About the same time my wife called out from the far shore and informed us that she had lost her glasses. Encouraged by the discovery of the watch, I moved downstream and saw another less distinct smudge on the bottom. I reached down and retrieved the teen’s wristwatch. We continued to search for a while, but could not find anything else.

I was concerned one of us might get a foot or leg wedged between boulders, fall and end up with a broken bone or worse. We decided to abandon the search. I gathered our stuff from the shore and we waded across the river.

Answered prayer

Moments after we reached the other side, two teenagers approached us from downstream. The young fellow came up to me and said they had noticed me looking in the river and wondered if I had lost something. I told him how I had found the wristwatches, but that I could not find the pocketknife or glasses. He asked for my permission to look for the items we had lost. I thanked them for their offer and pointed to where we had dumped into the river. I described where my wife had been swept downstream and where she was when she was able to gain her footing.

They waded to where we had swamped. The young girl put on her goggles and swam downstream with her face in the water along the path I had described. She stood up at about the same spot as my wife had and adjusted her goggles. I thought she could not have found anything so quickly. Disappointed, I hollered a “thank you” and was about to leave. The teen boy hollered back that she had found the items. He brought them over to me and they headed back downstream. I thanked them and put the knife in my pocket and my wife received her glasses.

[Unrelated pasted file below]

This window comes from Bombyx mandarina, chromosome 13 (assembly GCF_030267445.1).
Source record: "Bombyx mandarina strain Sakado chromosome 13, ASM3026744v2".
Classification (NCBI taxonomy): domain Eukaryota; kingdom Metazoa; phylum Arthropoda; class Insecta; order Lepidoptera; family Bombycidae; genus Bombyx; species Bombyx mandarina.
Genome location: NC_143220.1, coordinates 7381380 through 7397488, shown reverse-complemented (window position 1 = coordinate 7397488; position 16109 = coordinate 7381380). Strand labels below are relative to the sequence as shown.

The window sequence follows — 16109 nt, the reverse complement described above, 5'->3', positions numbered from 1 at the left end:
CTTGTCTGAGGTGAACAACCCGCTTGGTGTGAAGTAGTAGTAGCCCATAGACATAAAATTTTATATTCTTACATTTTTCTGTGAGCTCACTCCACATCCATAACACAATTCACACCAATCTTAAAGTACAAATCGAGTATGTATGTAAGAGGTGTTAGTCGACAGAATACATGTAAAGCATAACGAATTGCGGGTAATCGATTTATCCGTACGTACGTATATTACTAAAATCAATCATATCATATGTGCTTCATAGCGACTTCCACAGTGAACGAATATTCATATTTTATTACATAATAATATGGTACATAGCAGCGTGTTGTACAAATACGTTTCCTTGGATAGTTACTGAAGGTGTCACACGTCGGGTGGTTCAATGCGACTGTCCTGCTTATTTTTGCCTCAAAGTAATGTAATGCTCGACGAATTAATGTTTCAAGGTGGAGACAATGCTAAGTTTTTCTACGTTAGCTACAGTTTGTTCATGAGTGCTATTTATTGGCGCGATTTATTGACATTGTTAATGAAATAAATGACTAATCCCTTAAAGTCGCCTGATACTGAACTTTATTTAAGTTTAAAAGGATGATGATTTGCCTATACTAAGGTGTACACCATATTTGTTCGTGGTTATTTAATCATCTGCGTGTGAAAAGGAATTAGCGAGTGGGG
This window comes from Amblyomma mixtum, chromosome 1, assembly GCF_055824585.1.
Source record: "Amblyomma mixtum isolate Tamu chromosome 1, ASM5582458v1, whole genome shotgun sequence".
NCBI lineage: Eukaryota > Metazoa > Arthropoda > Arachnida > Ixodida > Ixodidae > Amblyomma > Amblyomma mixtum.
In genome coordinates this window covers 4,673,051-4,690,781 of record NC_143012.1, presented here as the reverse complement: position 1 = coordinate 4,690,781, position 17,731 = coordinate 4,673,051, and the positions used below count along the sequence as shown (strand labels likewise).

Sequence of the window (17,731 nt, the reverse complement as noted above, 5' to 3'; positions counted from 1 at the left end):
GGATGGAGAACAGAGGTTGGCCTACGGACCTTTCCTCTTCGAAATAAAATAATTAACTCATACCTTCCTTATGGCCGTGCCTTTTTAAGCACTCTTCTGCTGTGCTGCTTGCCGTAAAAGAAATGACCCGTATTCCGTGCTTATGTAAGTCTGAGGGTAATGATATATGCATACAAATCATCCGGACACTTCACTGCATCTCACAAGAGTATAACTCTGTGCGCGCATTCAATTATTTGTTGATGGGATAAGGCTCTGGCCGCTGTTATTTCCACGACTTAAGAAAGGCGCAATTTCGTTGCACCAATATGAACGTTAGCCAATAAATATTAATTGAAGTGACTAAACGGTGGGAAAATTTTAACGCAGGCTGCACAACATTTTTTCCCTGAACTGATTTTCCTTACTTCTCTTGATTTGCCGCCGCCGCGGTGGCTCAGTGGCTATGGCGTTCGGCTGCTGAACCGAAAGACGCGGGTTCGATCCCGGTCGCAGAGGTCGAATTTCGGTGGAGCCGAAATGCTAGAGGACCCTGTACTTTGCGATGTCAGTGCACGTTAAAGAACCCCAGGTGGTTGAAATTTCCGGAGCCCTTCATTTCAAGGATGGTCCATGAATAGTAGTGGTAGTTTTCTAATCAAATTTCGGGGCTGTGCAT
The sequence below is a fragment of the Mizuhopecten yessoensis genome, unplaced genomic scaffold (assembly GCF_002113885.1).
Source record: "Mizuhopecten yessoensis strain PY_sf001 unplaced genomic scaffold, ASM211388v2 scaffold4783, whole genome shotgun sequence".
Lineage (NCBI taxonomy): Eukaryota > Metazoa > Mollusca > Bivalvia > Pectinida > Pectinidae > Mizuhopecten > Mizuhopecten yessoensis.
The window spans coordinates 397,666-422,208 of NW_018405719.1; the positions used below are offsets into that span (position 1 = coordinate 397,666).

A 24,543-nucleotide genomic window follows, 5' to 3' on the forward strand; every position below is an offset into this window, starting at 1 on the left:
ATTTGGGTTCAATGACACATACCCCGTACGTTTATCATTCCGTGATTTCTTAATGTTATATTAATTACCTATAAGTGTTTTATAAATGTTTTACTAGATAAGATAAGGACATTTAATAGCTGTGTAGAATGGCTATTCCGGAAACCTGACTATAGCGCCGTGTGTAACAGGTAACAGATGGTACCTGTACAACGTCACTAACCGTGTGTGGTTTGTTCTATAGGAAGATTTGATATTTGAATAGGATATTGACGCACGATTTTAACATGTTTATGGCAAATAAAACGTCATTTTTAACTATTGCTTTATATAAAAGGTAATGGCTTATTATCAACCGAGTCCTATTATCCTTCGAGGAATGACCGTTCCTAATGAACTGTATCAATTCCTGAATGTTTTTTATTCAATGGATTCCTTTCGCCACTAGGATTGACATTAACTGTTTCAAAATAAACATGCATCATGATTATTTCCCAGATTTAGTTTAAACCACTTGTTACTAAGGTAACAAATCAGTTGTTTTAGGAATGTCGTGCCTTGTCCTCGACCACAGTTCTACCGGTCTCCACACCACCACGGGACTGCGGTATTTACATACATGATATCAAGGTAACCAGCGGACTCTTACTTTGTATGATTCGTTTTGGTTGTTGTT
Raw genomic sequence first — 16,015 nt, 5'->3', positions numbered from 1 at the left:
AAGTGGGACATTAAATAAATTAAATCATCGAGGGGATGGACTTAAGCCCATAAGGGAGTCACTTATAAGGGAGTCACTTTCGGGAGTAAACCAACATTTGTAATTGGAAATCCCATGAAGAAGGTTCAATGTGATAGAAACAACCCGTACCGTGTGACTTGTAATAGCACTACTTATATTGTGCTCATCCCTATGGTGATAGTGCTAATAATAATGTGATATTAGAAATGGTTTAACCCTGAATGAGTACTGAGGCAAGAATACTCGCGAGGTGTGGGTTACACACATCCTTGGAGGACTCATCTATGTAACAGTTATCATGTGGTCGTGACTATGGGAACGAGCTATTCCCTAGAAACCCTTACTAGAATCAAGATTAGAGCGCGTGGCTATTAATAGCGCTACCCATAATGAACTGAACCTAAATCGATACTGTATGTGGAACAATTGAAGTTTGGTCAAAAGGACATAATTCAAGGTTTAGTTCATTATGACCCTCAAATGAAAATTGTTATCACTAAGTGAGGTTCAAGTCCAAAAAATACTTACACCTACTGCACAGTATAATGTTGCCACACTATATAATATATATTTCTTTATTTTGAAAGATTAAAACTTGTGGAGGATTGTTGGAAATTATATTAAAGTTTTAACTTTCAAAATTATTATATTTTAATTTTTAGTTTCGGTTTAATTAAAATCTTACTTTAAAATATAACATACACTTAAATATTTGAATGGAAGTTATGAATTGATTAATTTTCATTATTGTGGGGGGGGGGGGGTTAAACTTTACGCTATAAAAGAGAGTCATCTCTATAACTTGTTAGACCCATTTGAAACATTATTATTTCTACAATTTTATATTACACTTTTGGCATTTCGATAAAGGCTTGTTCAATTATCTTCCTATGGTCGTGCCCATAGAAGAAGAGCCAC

I last saw the two teens as they were about to round the bend and head out of sight. He was wading and she was swimming with her face in the water searching along the bottom. I did not see them again. I do not know who they were. My natural inclination is to forget I fervently prayed to God for His help. I can easily rationalize they were there by chance. They were just good people and wanted to help.

She had her snorkel and goggles. She was already prepared for looking along the bottom of the river. Perhaps they were just looking for a challenge. It is easy for me to be cynical and reason away God’s intervention even though I asked for it. I wonder, will they read this some day and get a good chuckle at my expense? Will they laugh at the absurdity of my thinking they helped because of my prayer?

Does God answer prayer?

My natural inclination is to forget I fervently prayed to God for His help. I can easily rationalize they were there by chance.

The Scriptures tell us God responds to our fervent prayers (James 5:16 James 5:16Confess your faults one to another, and pray one for another, that you may be healed. The effectual fervent prayer of a righteous man avails much.
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). Our desires and needs are important to Him. Jesus Christ said, “Whatever things you ask in prayer, believing, you will receive” (Matthew 21:22 Matthew 21:22And all things, whatever you shall ask in prayer, believing, you shall receive.
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). By faith we trust God. In other places we are called believers (Acts 5:14 Acts 5:14And believers were the more added to the Lord, multitudes both of men and women.)